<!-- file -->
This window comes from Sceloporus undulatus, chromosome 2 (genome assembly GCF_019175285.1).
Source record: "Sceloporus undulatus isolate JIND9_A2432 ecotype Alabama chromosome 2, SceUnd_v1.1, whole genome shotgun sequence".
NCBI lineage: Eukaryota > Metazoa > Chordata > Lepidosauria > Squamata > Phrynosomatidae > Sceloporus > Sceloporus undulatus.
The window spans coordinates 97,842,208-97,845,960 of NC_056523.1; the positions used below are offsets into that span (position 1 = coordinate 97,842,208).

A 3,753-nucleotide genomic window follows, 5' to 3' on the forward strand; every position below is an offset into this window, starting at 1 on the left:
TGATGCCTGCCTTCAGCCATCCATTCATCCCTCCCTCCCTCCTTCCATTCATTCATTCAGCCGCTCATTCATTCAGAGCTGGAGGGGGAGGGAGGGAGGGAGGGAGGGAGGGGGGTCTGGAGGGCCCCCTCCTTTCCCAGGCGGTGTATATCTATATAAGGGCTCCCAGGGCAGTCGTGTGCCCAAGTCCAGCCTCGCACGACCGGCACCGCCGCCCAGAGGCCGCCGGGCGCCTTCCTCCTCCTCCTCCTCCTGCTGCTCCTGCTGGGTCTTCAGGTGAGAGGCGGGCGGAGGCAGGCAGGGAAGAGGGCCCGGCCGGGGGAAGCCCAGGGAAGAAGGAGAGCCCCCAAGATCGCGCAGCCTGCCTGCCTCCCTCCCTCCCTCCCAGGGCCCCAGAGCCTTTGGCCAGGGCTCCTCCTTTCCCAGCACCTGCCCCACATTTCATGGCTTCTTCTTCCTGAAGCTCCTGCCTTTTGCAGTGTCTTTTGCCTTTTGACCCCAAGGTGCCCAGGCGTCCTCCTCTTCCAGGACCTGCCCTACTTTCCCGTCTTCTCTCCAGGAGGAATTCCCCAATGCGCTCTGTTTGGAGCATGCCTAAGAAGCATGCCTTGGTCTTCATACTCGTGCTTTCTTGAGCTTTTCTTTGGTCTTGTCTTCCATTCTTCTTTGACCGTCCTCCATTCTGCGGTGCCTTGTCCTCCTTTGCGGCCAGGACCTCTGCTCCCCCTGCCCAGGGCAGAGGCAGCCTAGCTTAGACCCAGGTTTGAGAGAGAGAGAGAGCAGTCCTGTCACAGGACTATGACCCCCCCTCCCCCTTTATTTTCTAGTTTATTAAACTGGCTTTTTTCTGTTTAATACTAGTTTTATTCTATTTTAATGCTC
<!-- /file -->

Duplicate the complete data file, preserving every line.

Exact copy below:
This window comes from Sceloporus undulatus, chromosome 2 (genome assembly GCF_019175285.1).
Source record: "Sceloporus undulatus isolate JIND9_A2432 ecotype Alabama chromosome 2, SceUnd_v1.1, whole genome shotgun sequence".
NCBI lineage: Eukaryota > Metazoa > Chordata > Lepidosauria > Squamata > Phrynosomatidae > Sceloporus > Sceloporus undulatus.
The window spans coordinates 97,842,208-97,845,960 of NC_056523.1; the positions used below are offsets into that span (position 1 = coordinate 97,842,208).

A 3,753-nucleotide genomic window follows, 5' to 3' on the forward strand; every position below is an offset into this window, starting at 1 on the left:
TGATGCCTGCCTTCAGCCATCCATTCATCCCTCCCTCCCTCCTTCCATTCATTCATTCAGCCGCTCATTCATTCAGAGCTGGAGGGGGAGGGAGGGAGGGAGGGAGGGAGGGGGGTCTGGAGGGCCCCCTCCTTTCCCAGGCGGTGTATATCTATATAAGGGCTCCCAGGGCAGTCGTGTGCCCAAGTCCAGCCTCGCACGACCGGCACCGCCGCCCAGAGGCCGCCGGGCGCCTTCCTCCTCCTCCTCCTCCTGCTGCTCCTGCTGGGTCTTCAGGTGAGAGGCGGGCGGAGGCAGGCAGGGAAGAGGGCCCGGCCGGGGGAAGCCCAGGGAAGAAGGAGAGCCCCCAAGATCGCGCAGCCTGCCTGCCTCCCTCCCTCCCTCCCAGGGCCCCAGAGCCTTTGGCCAGGGCTCCTCCTTTCCCAGCACCTGCCCCACATTTCATGGCTTCTTCTTCCTGAAGCTCCTGCCTTTTGCAGTGTCTTTTGCCTTTTGACCCCAAGGTGCCCAGGCGTCCTCCTCTTCCAGGACCTGCCCTACTTTCCCGTCTTCTCTCCAGGAGGAATTCCCCAATGCGCTCTGTTTGGAGCATGCCTAAGAAGCATGCCTTGGTCTTCATACTCGTGCTTTCTTGAGCTTTTCTTTGGTCTTGTCTTCCATTCTTCTTTGACCGTCCTCCATTCTGCGGTGCCTTGTCCTCCTTTGCGGCCAGGACCTCTGCTCCCCCTGCCCAGGGCAGAGGCAGCCTAGCTTAGACCCAGGTTTGAGAGAGAGAGAGAGCAGTCCTGTCACAGGACTATGACCCCCCCTCCCCCTTTATTTTCTAGTTTATTAAACTGGCTTTTTTCTGTTTAATACTAGTTTTATTCTATTTTAATGCTC